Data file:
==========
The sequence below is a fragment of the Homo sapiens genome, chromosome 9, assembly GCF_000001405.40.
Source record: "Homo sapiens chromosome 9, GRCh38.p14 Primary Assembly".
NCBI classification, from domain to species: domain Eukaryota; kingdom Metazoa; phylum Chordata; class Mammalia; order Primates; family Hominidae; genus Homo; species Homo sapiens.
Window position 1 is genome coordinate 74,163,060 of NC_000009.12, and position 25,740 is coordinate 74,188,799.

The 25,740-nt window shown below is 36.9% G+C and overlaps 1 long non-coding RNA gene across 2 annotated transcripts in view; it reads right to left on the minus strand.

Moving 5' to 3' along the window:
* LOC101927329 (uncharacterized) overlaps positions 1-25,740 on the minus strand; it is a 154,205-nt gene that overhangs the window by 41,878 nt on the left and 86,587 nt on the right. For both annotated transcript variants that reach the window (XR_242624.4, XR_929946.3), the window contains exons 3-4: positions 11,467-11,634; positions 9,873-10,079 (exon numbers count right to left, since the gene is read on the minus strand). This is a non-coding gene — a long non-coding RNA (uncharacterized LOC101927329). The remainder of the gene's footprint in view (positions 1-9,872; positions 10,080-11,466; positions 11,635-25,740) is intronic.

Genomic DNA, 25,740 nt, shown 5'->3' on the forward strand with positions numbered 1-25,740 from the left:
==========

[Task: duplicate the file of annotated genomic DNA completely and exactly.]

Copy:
The sequence below is a fragment of the Homo sapiens genome, chromosome 9, assembly GCF_000001405.40.
Source record: "Homo sapiens chromosome 9, GRCh38.p14 Primary Assembly".
NCBI classification, from domain to species: domain Eukaryota; kingdom Metazoa; phylum Chordata; class Mammalia; order Primates; family Hominidae; genus Homo; species Homo sapiens.
Window position 1 is genome coordinate 74,163,060 of NC_000009.12, and position 25,740 is coordinate 74,188,799.

The 25,740-nt window shown below is 36.9% G+C and overlaps 1 long non-coding RNA gene across 2 annotated transcripts in view; it reads right to left on the minus strand.

Moving 5' to 3' along the window:
* LOC101927329 (uncharacterized) overlaps positions 1-25,740 on the minus strand; it is a 154,205-nt gene that overhangs the window by 41,878 nt on the left and 86,587 nt on the right. For both annotated transcript variants that reach the window (XR_242624.4, XR_929946.3), the window contains exons 3-4: positions 11,467-11,634; positions 9,873-10,079 (exon numbers count right to left, since the gene is read on the minus strand). This is a non-coding gene — a long non-coding RNA (uncharacterized LOC101927329). The remainder of the gene's footprint in view (positions 1-9,872; positions 10,080-11,466; positions 11,635-25,740) is intronic.

Genomic DNA, 25,740 nt, shown 5'->3' on the forward strand with positions numbered 1-25,740 from the left: